Republicans take supermajority in NC Senate; short by one seat in House   

Christine T. Nguyen—The North State Journal
Members of the North Carolina House of Representatives at the General Assembly (Christine T. Nguyen | The North State Journal)

RALEIGH — Republicans in the General Assembly managed to gain a supermajority in the Senate but came up one seat short in the House. 

In the Senate, Republicans picked up two seats and now control 30 of the 50 senate seats.  

“Tonight the voters of North Carolina spoke loud and clear. They returned a Republican supermajority to the state Senate,” Senate Leader Phil Berger (R-Eden) said in a statement on Nov. 8. “I want to thank the voters for their trust and support over the past seven elections.” 

Berger went on to say the election “has been a barometer for where voters want their state and country to go” and that the Republican platform of low taxes, job creation, expanded parental choice, and quality education, is one that reflects the needs of all North Carolinians.  

He also congratulated House Speaker Tim Moore (R-Kings Mountain) for successes in the House and said he is “hopeful that Senate Democrats will respect the verdict of North Carolina’s voters evident in tonight’s results.” 

On the House side, Republicans gained two seats, bringing their total to 71 seats out of 120. The pickups came in just shy of the needed 72 (60%) for a supermajority.  

“We have a handful of Democrats who work with us,” Moore said in a joint press conference the day after the election. “We have some new members coming in, and I feel completely confident that should we need to override vetoes, we’ll be able to do our part in the House as well.” 

Republican State Leadership Committee President Dee Duncan sent congratulations to both chambers and said the election results “are a strong rebuke of the national liberal agenda and a critical victory for North Carolinians” and that “For the last six years, North Carolina thrived despite Gov. Cooper, not because of him.” 

Gov. Roy Cooper’s message on election night claimed the Republicans being one seat shy was due to citizens voting for “balance and progress.” 

“We stopped a GOP supermajority tonight when North Carolinians voted for balance and progress. I’ll continue to work with this legislature to support a growing economy, more clean energy, better health care and strong public schools,” tweeted Cooper. 

North Carolina Democratic Party Chair Bobbie Richardson also released a statement on “protecting Gov. Cooper’s veto power” that read in part, “voters have rejected the attempts of North Carolina Republicans to consolidate power and take our state backwards. North Carolinians see a stronger future for our state when Democrats have a seat at the decision-making table.” 

The lack of a supermajority in the House means Cooper will likely be able to continue his pattern of liberal veto use. He has vetoed 75 bills in the last six years whereas a combined 35 were issued by the five past governors who had veto power, 68% of all vetoes since the state’s governor has had the power to do so. 

Cooper vetoed 28 bills in just his first two years in office. During that time Republicans held supermajorities that led to 23 overrides. In 2018, Democrats broke Republican supermajorities in both chambers. Since then, Democrats have upheld the governor’s vetoes on the few occasions when an override vote has been called.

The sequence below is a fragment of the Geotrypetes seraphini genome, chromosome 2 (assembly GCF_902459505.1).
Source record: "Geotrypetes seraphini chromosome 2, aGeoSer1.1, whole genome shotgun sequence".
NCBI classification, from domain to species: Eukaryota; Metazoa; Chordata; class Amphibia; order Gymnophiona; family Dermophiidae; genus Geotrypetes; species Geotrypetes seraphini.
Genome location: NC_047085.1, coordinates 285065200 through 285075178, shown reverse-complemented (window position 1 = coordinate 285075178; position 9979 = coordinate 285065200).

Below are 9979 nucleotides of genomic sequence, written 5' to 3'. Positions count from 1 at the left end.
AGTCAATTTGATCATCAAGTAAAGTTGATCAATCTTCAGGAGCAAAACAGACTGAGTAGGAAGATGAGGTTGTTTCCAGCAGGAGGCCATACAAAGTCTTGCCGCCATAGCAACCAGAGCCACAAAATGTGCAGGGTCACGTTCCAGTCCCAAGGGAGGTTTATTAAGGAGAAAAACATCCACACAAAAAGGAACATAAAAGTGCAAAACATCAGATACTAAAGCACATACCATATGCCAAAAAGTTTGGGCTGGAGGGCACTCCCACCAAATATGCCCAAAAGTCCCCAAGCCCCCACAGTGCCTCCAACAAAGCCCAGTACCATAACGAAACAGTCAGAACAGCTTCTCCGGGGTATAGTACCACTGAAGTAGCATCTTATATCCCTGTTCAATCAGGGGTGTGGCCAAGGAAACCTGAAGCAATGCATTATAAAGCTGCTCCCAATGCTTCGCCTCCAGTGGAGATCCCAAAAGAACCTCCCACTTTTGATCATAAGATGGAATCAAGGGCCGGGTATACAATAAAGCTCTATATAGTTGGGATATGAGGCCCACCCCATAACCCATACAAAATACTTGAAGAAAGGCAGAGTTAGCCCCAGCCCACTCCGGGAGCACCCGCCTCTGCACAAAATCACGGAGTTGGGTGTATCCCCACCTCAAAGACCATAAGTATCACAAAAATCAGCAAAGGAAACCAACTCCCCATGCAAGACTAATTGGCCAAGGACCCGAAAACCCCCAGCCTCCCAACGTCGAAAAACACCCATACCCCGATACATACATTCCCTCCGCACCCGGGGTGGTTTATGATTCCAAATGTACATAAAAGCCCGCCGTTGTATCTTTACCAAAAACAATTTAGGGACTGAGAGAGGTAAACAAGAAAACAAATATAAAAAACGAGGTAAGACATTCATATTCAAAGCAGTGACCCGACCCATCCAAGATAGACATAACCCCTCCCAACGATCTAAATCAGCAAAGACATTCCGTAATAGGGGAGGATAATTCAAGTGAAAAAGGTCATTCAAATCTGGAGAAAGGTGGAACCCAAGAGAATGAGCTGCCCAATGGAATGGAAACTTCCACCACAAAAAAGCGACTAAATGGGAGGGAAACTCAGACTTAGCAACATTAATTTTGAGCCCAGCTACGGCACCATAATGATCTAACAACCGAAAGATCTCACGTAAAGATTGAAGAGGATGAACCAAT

Key House races of note include Rep. Erin Paré retaining her seat as the lone Republican in Wake County. She defeated Democrat Christine Kelly by over 8 percentage points.  

A comparable situation unfolded in Mecklenburg County with John Bradford beating Democrat Christy Clark for the District 98 seat.  

Other hard-fought wins for Republicans following redistricting included the two Guilford County seats held by Jon Hardister and John Faircloth, as well as the Forsyth County seat of Jeff Zenger. 

Democrats Brian Farkas (Pitt), Howard Hunter III (Hertford County), James Gailliard (Nash County), Terry Garrison (Vance County), and Linda Cooper-Suggs (Wilson), all saw their seats flip to Republican control. One Republican, Larry Yarborough (Granville), lost his race to Democrat Ray Jeffers. 

In Alamance County, Republican Stephen Ross took back the seat from Rep. Ricky Hurtado. Ross previously represented the region for eight years in the House before Hurtado unseated him in 2020. 

The House tally could shift by one with House District 73 (Cabarrus County) candidate Republican Brian Echevarria stating he is not conceding his race just yet. 

While we wait for final ballots to be certified, I am not conceding,” Echevarria wrote In a Nov. 10 Facebook post. “There are still a number of ballots that need to be counted before results are certified, and until the Cabarrus County Board of Elections completes its canvass, we will not give up in our efforts to ensure every legally cast ballot is counted.” 

His opponent, Democrat Diamond Staton-Williams, leads by 425 votes or 1.56%. While Echevarria won the election day vote, Staton-Williams led in early voting and Absentee By-Mail ballots. 

In order for a recount to be triggered, the margin separating two candidates needs to be less than one percent. 

Cabarrus County election officials still have some Absentee By-Mail ballots and 660 provisional ballots yet left to count. Mailed ballots postmarked on or before Election Day will still be accepted through Nov. 14. The results will be unofficial until the N.C. State Board of Elections completes its canvas on Nov. 18. 

About A.P. Dillon 1205 Articles
A.P. Dillon is a North State Journal reporter located near Raleigh, North Carolina. Find her on Twitter: @APDillon_